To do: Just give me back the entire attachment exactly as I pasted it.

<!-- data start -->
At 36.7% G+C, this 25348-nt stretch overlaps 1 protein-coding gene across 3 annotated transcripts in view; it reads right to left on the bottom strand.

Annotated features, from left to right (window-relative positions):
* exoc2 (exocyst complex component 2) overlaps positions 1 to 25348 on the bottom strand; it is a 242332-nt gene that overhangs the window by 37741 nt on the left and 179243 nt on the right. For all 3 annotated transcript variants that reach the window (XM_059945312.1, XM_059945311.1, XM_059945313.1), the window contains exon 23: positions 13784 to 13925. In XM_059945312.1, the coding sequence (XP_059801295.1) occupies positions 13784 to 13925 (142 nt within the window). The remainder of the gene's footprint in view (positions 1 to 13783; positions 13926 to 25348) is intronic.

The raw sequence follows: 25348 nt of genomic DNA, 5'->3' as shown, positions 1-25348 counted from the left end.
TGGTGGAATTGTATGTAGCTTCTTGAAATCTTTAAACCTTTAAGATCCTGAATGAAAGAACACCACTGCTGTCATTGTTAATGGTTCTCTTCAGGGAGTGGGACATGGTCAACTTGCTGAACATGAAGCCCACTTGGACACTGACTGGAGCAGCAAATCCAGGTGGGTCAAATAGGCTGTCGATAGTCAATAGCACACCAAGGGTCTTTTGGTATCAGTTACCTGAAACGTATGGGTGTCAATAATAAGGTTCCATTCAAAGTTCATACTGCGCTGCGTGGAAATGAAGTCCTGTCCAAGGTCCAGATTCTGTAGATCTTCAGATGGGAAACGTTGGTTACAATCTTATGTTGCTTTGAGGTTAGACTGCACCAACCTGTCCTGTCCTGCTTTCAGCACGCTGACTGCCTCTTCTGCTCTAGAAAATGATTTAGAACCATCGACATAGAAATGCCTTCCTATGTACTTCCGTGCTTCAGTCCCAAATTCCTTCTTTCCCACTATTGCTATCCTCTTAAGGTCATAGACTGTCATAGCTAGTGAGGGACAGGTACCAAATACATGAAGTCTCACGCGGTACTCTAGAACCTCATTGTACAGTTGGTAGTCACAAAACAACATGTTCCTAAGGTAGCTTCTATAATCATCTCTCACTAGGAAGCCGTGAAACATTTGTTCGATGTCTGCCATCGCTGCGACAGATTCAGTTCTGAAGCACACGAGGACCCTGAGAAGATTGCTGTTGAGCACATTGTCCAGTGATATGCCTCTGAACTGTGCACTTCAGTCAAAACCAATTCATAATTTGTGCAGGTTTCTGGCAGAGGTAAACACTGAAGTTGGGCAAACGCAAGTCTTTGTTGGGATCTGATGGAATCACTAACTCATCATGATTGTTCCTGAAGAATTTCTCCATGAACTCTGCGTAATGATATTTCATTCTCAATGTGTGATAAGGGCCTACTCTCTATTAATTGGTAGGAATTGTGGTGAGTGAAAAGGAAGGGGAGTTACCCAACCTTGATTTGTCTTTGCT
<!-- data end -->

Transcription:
At 36.7% G+C, this 25348-nt stretch overlaps 1 protein-coding gene across 3 annotated transcripts in view; it reads right to left on the bottom strand.

Annotated features, from left to right (window-relative positions):
* exoc2 (exocyst complex component 2) overlaps positions 1 to 25348 on the bottom strand; it is a 242332-nt gene that overhangs the window by 37741 nt on the left and 179243 nt on the right. For all 3 annotated transcript variants that reach the window (XM_059945312.1, XM_059945311.1, XM_059945313.1), the window contains exon 23: positions 13784 to 13925. In XM_059945312.1, the coding sequence (XP_059801295.1) occupies positions 13784 to 13925 (142 nt within the window). The remainder of the gene's footprint in view (positions 1 to 13783; positions 13926 to 25348) is intronic.

The raw sequence follows: 25348 nt of genomic DNA, 5'->3' as shown, positions 1-25348 counted from the left end.
TGGTGGAATTGTATGTAGCTTCTTGAAATCTTTAAACCTTTAAGATCCTGAATGAAAGAACACCACTGCTGTCATTGTTAATGGTTCTCTTCAGGGAGTGGGACATGGTCAACTTGCTGAACATGAAGCCCACTTGGACACTGACTGGAGCAGCAAATCCAGGTGGGTCAAATAGGCTGTCGATAGTCAATAGCACACCAAGGGTCTTTTGGTATCAGTTACCTGAAACGTATGGGTGTCAATAATAAGGTTCCATTCAAAGTTCATACTGCGCTGCGTGGAAATGAAGTCCTGTCCAAGGTCCAGATTCTGTAGATCTTCAGATGGGAAACGTTGGTTACAATCTTATGTTGCTTTGAGGTTAGACTGCACCAACCTGTCCTGTCCTGCTTTCAGCACGCTGACTGCCTCTTCTGCTCTAGAAAATGATTTAGAACCATCGACATAGAAATGCCTTCCTATGTACTTCCGTGCTTCAGTCCCAAATTCCTTCTTTCCCACTATTGCTATCCTCTTAAGGTCATAGACTGTCATAGCTAGTGAGGGACAGGTACCAAATACATGAAGTCTCACGCGGTACTCTAGAACCTCATTGTACAGTTGGTAGTCACAAAACAACATGTTCCTAAGGTAGCTTCTATAATCATCTCTCACTAGGAAGCCGTGAAACATTTGTTCGATGTCTGCCATCGCTGCGACAGATTCAGTTCTGAAGCACACGAGGACCCTGAGAAGATTGCTGTTGAGCACATTGTCCAGTGATATGCCTCTGAACTGTGCACTTCAGTCAAAACCAATTCATAATTTGTGCAGGTTTCTGGCAGAGGTAAACACTGAAGTTGGGCAAACGCAAGTCTTTGTTGGGATCTGATGGAATCACTAACTCATCATGATTGTTCCTGAAGAATTTCTCCATGAACTCTGCGTAATGATATTTCATTCTCAATGTGTGATAAGGGCCTACTCTCTATTAATTGGTAGGAATTGTGGTGAGTGAAAAGGAAGGGGAGTTACCCAACCTTGATTTGTCTTTGCT